Several days ago, DomainStrategy reconfigured their domain forwarding so as to display what I take to be their ordinary homepage, http://www.domainstrategy.com, rather than the "Tina's Free Live Webcam" page, when any of their various domains is requested.

    A careful look at the domainstrategy.com page shows that it includes links to freely-accessible web log analysis provided by ExtremeTracking. At this page, it is possible to see DomainStrategy.com usage analysis going back to mid November of 2001.

    Some notes and highlights that result from the newly-available data:

    • Until just this week, DomainStrategy's domains did not (by and large) forward to domainstrategy.com. As a result, the majority of ExtremeTracking analysis does not reflect usage of all of DomainStrategy's domains
    • For the last several days, however, DomainStrategy has configured their many domains to point to domainstrategy.com. The ExtremeTracking data therefore seems to well represent the usage of these domains during the past few days. The ExtremeTracking analysis suggests that the various DomainStrategy domains jointly receive on the order of 25000 hits per day, perhaps somewhat inflated due to discussion here and elsewhere.
    • DomainStrategy seems to have some domains that were not previously configured to forward to Tina's Webcam. For example, according to archive.org, Pahabbahooey.com was previously a site providing child entertainment and stories; however, at least as of mid-April this domain did not forward to Tina's Webcam. Similarly, the Gardner Police Department of Gardner Massachusetts previously used gardnerpolice.org, another DomainStrategy domain subsequently configured other than to point to Tina's Webcam.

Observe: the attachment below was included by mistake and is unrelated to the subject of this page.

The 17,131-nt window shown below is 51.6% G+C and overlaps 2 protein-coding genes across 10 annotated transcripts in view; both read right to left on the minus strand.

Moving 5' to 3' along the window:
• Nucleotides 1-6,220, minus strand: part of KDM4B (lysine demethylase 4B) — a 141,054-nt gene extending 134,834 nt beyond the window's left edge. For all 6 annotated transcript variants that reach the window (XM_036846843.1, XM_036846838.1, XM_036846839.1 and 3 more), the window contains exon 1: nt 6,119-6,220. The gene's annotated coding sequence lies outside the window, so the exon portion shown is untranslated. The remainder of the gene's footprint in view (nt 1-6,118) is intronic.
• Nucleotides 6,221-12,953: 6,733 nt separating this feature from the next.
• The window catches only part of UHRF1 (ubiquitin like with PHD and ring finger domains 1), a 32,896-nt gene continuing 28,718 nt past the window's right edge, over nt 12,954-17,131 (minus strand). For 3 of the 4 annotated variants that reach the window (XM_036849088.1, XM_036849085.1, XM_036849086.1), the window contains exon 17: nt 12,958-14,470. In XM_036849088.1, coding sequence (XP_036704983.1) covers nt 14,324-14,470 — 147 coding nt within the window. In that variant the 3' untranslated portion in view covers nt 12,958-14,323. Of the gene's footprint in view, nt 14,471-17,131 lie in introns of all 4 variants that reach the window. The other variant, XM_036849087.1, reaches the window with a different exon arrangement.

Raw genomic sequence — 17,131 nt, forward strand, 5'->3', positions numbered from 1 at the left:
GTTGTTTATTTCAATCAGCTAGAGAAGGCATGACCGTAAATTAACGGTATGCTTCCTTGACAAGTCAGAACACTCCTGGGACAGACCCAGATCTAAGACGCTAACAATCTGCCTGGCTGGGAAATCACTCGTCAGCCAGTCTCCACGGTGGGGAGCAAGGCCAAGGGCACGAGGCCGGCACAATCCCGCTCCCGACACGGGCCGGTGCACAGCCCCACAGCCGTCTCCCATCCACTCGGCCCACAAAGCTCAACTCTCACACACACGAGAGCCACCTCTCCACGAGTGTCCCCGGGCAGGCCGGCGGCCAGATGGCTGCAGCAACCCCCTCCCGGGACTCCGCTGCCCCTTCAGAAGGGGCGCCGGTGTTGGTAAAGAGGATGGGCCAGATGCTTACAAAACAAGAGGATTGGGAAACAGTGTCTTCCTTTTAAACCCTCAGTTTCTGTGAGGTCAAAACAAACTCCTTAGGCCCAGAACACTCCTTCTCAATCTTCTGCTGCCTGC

• As suggested in my initial report, even a few bad (non-updated) links from search engines and directories can lead to a large amount of traffic. ExtremeTracking reports a total of 80,000 hits resulting from a listing in the Kids section of Yahoo Korea.

    NOTE: In case ExtremeTracking or DomainStrategy prevents or restricts future access to the log analysis linked above, I have mirrored it (and added brief discussion) in the Results section of my report.

    [ Reply to This | Parent ]
    RE: "Next time I go to college, I want to take wha
    by BenEdelman on Thursday April 18 2002, @01:19PM (#5884)
    User #3219 Info | http://cyber.law.harvard.edu/edelman

    Next time I go to college, I want to take whatever class it is that Ben's taking.

    Yes, it's certainly true that much of my recent work has addressed porn on the 'net and attempts to regulate or restrict it -- my ACLU study documenting overblocking, for example. And, as is my preference, much of my work uses "bots" and other automated systems -- fun to write, I think, and often a source of fascinating non-obvious results, I've found.

    To be clear, though, this isn't class-related work. Instead, it's work that's asked of me by private clients (like the ACLU) or that I conduct on my own (like this project), in some instances with support from The Berkman Center for Internet & Society at Harvard Law School.

    [ Reply to This | Parent ]
    Re: Who's behind "Domain for sale"?
    by BenEdelman on Friday April 19 2002, @04:22AM (#5897)
    User #3219 Info | http://cyber.law.harvard.edu/edelman
    Can you provide an example of the specific domains registered by this individual?

    I've been casually looking into warehousing for a few weeks. I'm still not sure what the project is -- but it might be interesting to prepare a list of some thousands (tens of thousands? hundreds of thousands?) of domain names registered by one or several warehousers. I don't think this will be hard, actually, but again (as with the reregistrations work) the first step is a "seed" example of what the system should be looking for.
    [ Reply to This | Parent ]
    Study of
    by BenEdelman on Thursday May 16 2002, @06:00PM (#6411)
    User #3219 Info | http://cyber.law.harvard.edu/edelman
    Thanks for the suggestion. I had been looking into them previously, as it turns out, and I published a report about their 1000+ registrations (via several registrars, using registration names and addresses in several countries) earlier this week.

    My report is at

    [ Reply to This | Parent ]